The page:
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The Unexpected

A Man Enough

Eventually a man who’s always in motion, always fixing something, will stop. Decline of the patriarch reveals an entire family’s vulnerability.

The Artist's Father in the Studio, F. Luis Mora, 1901. Courtesy the Metropolitan Museum of Art.

I’m almost certain my father has some form of dementia, but I don’t know what kind or how long he’s had it, because I don’t have the courage to ask him or my mom. I’m afraid to find out the answer, yes, but I’m also afraid of what will happen if I cross the invisible boundary my parents have drawn around themselves.

My phone conversations with my mother have always been pleasant and superficial—I trade descriptions of my dog’s day for a detailed account of my mother’s cat sunning himself—but I can hear the old iron in her voice, reminding me to never ask how she really is, alone in a dusty house with creaking stairs and half-finished rooms. We used to talk on weekends and holidays, then less pushed on to less, and eventually I forget to even find it odd we do not speak at all. When she calls to tell me a relative has died, there is something exhausted in her tone. I hear the low rumble of my father’s voice in the background asking for his keys. “Did you look in the pants you wore yesterday?” His answer comes through the phone as a hum. “Jim, just go look by the door, “ she says, her voice exasperated like a parent talking to a troublesome child. I have never heard my mother speak to my father as anything other than her hero, her protector. I hang up without mentioning this to her, but the possibilities of what it means are blooming into clouds.

On a recent visit home, I discover that my father has forgotten the words to finish his sentences. He stops and the room drops into silence. There are crumbs on his green sweatshirt. His mouth hangs open as he sits in stasis at the kitchen table. I do not know what is wrong with him, but he is different, like a shadow has come over him.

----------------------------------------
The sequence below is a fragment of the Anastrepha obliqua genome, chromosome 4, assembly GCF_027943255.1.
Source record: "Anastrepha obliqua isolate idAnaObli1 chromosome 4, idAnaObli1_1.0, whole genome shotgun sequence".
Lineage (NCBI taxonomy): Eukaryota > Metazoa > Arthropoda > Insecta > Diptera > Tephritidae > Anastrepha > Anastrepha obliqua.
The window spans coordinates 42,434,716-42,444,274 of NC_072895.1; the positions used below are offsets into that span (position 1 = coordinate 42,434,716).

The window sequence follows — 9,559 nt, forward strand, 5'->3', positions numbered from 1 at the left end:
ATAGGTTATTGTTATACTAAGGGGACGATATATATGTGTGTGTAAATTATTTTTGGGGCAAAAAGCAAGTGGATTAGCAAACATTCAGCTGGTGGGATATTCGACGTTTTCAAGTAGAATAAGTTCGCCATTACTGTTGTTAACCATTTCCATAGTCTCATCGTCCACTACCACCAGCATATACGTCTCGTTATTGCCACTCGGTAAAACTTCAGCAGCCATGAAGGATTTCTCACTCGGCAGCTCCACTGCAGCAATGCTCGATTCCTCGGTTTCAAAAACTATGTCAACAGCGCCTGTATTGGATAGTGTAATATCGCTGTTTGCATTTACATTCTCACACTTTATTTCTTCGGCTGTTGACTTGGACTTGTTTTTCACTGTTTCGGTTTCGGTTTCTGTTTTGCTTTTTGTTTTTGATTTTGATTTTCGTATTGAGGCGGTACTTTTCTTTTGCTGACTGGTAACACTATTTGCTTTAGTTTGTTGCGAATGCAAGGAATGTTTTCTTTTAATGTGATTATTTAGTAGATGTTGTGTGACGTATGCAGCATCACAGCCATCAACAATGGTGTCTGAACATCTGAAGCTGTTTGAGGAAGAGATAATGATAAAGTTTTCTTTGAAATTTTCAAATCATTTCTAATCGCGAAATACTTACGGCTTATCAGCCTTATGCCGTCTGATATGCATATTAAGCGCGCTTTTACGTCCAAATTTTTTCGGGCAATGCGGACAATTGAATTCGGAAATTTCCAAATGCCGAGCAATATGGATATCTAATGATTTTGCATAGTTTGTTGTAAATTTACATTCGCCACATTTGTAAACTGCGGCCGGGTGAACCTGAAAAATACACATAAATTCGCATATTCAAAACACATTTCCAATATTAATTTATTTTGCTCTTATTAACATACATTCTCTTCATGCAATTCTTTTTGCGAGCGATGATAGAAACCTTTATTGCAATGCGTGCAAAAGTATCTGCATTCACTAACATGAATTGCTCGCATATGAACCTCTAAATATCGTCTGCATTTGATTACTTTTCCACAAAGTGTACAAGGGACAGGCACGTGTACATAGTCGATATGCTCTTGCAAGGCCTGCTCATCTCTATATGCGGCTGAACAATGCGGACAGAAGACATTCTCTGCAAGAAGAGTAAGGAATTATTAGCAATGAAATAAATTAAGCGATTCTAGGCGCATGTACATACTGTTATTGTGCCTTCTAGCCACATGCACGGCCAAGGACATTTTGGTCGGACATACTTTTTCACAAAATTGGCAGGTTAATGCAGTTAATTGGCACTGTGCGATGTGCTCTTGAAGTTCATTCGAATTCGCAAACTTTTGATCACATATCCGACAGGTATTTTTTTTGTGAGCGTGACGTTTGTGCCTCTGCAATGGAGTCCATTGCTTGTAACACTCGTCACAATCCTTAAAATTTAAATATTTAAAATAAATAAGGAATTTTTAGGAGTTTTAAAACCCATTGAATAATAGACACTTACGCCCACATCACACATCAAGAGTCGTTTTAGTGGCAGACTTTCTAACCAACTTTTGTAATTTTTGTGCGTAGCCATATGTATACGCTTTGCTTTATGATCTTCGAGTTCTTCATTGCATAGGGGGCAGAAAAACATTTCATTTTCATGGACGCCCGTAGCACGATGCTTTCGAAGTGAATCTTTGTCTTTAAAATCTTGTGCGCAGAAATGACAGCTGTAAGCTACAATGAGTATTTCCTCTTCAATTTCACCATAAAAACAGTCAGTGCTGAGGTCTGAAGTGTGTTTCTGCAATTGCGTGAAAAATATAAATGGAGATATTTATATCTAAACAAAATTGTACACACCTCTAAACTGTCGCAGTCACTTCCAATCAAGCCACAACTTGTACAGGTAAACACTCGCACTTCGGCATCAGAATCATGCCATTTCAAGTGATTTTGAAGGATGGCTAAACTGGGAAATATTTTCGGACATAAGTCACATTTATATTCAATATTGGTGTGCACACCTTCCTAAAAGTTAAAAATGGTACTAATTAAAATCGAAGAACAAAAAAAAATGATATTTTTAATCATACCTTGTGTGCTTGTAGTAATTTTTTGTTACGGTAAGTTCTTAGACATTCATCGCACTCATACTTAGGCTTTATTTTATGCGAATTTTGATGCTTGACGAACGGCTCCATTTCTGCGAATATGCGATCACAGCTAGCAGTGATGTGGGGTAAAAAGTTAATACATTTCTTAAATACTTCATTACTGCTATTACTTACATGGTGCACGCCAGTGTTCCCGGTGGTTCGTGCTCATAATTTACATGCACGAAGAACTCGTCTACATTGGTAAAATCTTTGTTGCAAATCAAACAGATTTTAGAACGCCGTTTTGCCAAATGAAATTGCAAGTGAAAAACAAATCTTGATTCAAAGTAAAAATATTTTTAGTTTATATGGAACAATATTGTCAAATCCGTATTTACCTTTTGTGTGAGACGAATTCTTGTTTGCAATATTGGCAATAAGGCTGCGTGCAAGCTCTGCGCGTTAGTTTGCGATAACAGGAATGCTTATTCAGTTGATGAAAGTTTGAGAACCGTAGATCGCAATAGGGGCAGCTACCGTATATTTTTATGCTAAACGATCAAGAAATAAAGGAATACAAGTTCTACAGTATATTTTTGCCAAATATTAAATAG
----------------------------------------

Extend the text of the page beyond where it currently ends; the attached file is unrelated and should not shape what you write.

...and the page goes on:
My father always fixed his own cars. He burned off suspicious moles he found on his body with acid he bought at Home Depot. He believed anyone who wasn’t family was a swindler. He speaks in a voice so low it’s hard to hear him, but there was always something angry and anxious about it that made cops reflexively touch their guns when he was pulled over.

My sister once split her knee open on a rock and rather than take her to the hospital, my father stabilized her leg with a laminated placemat and wooden paint stirrers. She still has a little pink scar like a kiss in the middle of her kneecap. I didn’t see a doctor until college or go to the dentist until I was an adult because even after I left home, I saw needing help as weakness.

When I was a teenager and we moved, finally, delightfully, to a big box of a house in need of repair, my father set out to remodel it back to its original pre-war Craftsman splendor. He drew up sketches of the house that outlined rooms and balconies and a two-car garage. I believed he would build it and lived in that hope for years, but when I left for college all he had finished was two pillars for the porch. They stand, ruins of a dream, in the scattered lawn of the backyard.

To my father, there has never been anything that couldn’t be learned from a book and done at home far better and more honestly than by a scam artist getting rich off your vulnerability. This is what I learned and still struggle not to believe—that all men are islands, that the highest form of success is not wealth and acclaim or the satisfaction of a life well lived, but simply not needing anything.

 

I think my father believed he could prove his success at fatherhood if he could just get my smart, creative sister to bend to fit his own will.

“He wants the best for you,” my mother would say, coaxing us to apologize when we did something that he disapproved of. I always did, but sometimes my sister would hold out for days.

“Do you think your sister affected your life?” my father asked me once, after he and my 12-year-old sister had spent the morning arguing. His voice was hot from battle, but coated with rational remove. “What?” I asked, 10 years old, knowing my answer had to match the secret words my father wanted me to say. But instead of answering my question he said, “I’m so glad you said that,” and hugged me with such relief that I knew I had somehow answered correctly. I was afraid that if I asked what he’d meant, I’d lose his gratitude. If I don’t push too hard, I thought, what value I have as a good daughter will be secure.

When my sister asked my father, one summer when she was softening into puberty, if he thought she was pretty, he told her, “Not if you keep going this way,” and I was relieved that it wasn’t me who had asked.